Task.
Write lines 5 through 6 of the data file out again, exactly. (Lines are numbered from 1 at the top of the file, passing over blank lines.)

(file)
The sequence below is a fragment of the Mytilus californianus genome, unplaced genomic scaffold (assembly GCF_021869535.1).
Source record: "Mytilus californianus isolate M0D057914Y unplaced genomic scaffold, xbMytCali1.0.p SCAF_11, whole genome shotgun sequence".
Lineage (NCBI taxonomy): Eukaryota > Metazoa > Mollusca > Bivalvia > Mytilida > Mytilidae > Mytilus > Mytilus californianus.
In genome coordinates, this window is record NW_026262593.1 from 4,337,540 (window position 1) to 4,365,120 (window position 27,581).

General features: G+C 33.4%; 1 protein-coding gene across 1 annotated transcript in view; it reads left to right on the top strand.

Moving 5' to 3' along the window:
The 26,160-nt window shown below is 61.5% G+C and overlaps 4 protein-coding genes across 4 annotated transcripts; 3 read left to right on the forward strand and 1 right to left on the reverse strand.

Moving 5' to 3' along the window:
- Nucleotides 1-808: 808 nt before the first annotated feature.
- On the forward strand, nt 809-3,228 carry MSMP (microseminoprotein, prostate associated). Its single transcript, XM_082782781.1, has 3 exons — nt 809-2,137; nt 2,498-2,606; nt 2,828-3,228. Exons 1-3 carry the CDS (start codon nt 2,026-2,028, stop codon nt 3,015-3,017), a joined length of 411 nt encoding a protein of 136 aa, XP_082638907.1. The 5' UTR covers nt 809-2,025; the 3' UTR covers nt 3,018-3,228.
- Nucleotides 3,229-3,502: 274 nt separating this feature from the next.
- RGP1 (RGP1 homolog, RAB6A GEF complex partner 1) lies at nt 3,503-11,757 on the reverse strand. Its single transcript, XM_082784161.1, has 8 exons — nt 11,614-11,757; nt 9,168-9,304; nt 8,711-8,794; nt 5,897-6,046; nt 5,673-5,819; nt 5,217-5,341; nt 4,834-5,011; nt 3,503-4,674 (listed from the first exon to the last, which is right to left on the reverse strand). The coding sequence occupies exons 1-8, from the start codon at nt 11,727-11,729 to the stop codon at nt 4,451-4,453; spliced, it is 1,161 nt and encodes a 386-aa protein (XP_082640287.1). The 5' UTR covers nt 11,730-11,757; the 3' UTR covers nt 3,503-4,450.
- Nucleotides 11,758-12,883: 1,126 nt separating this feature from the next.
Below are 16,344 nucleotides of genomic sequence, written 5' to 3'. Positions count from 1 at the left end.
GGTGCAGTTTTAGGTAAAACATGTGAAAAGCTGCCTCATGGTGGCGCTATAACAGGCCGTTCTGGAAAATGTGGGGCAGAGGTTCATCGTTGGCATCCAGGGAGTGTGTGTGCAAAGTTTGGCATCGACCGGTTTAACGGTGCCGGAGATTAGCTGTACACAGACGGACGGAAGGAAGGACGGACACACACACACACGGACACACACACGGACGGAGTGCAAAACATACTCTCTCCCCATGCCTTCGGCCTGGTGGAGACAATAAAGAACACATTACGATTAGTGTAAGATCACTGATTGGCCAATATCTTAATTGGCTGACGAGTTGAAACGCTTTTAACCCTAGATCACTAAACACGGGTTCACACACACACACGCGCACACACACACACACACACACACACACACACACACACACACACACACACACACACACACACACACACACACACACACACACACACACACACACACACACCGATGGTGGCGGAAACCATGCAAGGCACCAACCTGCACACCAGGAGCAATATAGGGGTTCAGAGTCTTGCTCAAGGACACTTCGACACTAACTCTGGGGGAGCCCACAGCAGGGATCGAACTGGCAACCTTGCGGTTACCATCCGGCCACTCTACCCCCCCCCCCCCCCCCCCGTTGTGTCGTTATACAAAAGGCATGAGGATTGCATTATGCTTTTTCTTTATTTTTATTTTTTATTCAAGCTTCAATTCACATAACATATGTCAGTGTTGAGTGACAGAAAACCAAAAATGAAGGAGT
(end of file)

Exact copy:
General features: G+C 33.4%; 1 protein-coding gene across 1 annotated transcript in view; it reads left to right on the top strand.

Moving 5' to 3' along the window: